If you recall, last week, I talked about one approach that we can take for evaluating starting pitcher performance. Today, I’d like to continue on that vein, this time taking a look at relief pitching.
With regards to evaluating both player performance and player talent, relief pitching is one of the least understood aspects of baseball. There are a few factors that lead me to believe this, but the only one I’d like to talk about today is the problem of mid-inning pitching changes.
You’ve probably noticed the ridiculousness of the following situation: A starting pitcher grooves through the first six innings of the game, allowing just one run. However, he loses his control with two outs in the seventh and walks the bases loaded, forcing the manager to call on the bullpen to get the last out. The reliever proceeds to allow a three-run double, followed by the third out.
Of course, in this situation, the starting pitcher is held responsible, and subsequently penalized for, all three runners that he left on base when the manager removed him from the game. Conversely, the reliever, despite being the active pitcher while all three runs scored, is rewarded for pitching a scoreless third of an inning. In the box score for the game, there is no indication that those three runs allotted to the starting pitcher in fact scored while said pitcher was sitting on the bench.
Anyone will agree that this is not only unfair to the relief pitcher, whose salary and legacy is strongly tied to his ERA, but a significant flaw in the way that we allocate runs allowed. It is particularly important for relief pitchers given their small number of innings pitched each season, and subsequently the larger importance of each run allowed.
On the surface, there is not a simple solution to this issue. For obvious reasons, we cannot assign all inherited runners to the reliever, nor can we assign none, and any whole number in between will likely be an arbitrary number.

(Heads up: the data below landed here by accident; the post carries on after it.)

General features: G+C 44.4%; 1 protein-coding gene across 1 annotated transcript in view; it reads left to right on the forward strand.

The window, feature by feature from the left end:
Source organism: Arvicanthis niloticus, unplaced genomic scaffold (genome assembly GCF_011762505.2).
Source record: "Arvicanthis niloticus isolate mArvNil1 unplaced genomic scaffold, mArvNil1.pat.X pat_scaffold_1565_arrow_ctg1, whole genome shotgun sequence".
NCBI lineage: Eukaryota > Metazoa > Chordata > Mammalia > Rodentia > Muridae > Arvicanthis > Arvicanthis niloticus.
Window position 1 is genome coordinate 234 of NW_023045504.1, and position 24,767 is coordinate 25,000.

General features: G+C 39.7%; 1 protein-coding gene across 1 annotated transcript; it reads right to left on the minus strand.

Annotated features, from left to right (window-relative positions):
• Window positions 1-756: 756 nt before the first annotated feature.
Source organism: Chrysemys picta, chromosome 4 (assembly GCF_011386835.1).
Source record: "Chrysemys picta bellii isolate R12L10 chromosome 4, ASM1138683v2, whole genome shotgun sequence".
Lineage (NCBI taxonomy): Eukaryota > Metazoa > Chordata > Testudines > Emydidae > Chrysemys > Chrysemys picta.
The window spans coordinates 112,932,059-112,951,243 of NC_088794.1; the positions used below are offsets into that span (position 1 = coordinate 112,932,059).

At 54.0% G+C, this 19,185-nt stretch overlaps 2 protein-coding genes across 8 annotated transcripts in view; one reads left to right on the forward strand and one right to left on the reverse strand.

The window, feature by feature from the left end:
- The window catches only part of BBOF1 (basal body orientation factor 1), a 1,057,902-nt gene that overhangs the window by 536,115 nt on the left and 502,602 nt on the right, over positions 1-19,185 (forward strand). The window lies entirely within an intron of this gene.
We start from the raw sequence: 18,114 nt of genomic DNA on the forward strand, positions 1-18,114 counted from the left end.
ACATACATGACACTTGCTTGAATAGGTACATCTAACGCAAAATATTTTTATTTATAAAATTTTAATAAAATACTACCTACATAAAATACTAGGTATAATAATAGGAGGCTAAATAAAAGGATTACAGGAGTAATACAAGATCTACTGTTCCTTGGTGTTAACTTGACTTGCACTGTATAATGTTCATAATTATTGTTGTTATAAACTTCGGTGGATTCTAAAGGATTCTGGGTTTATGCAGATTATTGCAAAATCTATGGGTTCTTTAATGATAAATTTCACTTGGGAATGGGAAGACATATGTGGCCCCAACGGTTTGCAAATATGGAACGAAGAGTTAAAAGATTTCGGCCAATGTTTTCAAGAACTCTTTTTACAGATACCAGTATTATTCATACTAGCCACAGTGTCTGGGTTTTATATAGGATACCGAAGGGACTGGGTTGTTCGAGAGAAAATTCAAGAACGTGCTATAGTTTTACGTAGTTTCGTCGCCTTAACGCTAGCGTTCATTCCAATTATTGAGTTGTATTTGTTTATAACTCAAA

Luckily for us, there is a fantastically simple solution: RE24. While it has a complicated name, RE24 takes the team’s expected runs scored in the inning before the play and subtracts that from their expected runs scored in the inning after the play. In other words, how much did the hitter, or conversely the pitcher, help his team maximize runs scored?
Let’s apply that to the case of inherited runners, specifically the one presented above. When the manager brings in the reliever with the bases loaded and two outs, the batting team was expected to score about 0.7 runs for the rest of the inning given an average offense and defense. However, the reliever then gives up a three-run double followed by the third out. At the end of the inning, the batting team obviously has a run expectancy of zero. Therefore, the run expectancy dropped from 0.7 to 0 from when the reliever entered the game, but three runs scored. The 0.7 run change in run expectancy minus the three runs scored means that the reliever’s RE24 for the inning was -2.3. In contrast to the official Runs Allowed, in which the reliever is assigned zero runs, RE24 assigns him almost all of the runs that scored, minus the runs that were expected to score when the starter left the game.
Make sense? Good. Let’s look at some actual numbers.
Top ten reliever seasons by RE24, since 1974:
|1||Mark Eichhorn||1986||Blue Jays||52.88|
|3||Bill Campbell||1977||Red Sox||42.97|
|8||Rich Gossage||1975||White Sox||35.8|
|9||Keith Foulke||1999||White Sox||35.14|
|10||B.J. Ryan||2006||Blue Jays||35.13|
Mark Eichhorn’s epic season in which he pitched 157 innings with a 1.72 ERA all in relief leads the way, and it’s not close. There are some other big names on this list, as well as some not-so-big names, but regardless, these are ten of the best relief seasons in the past 40 years.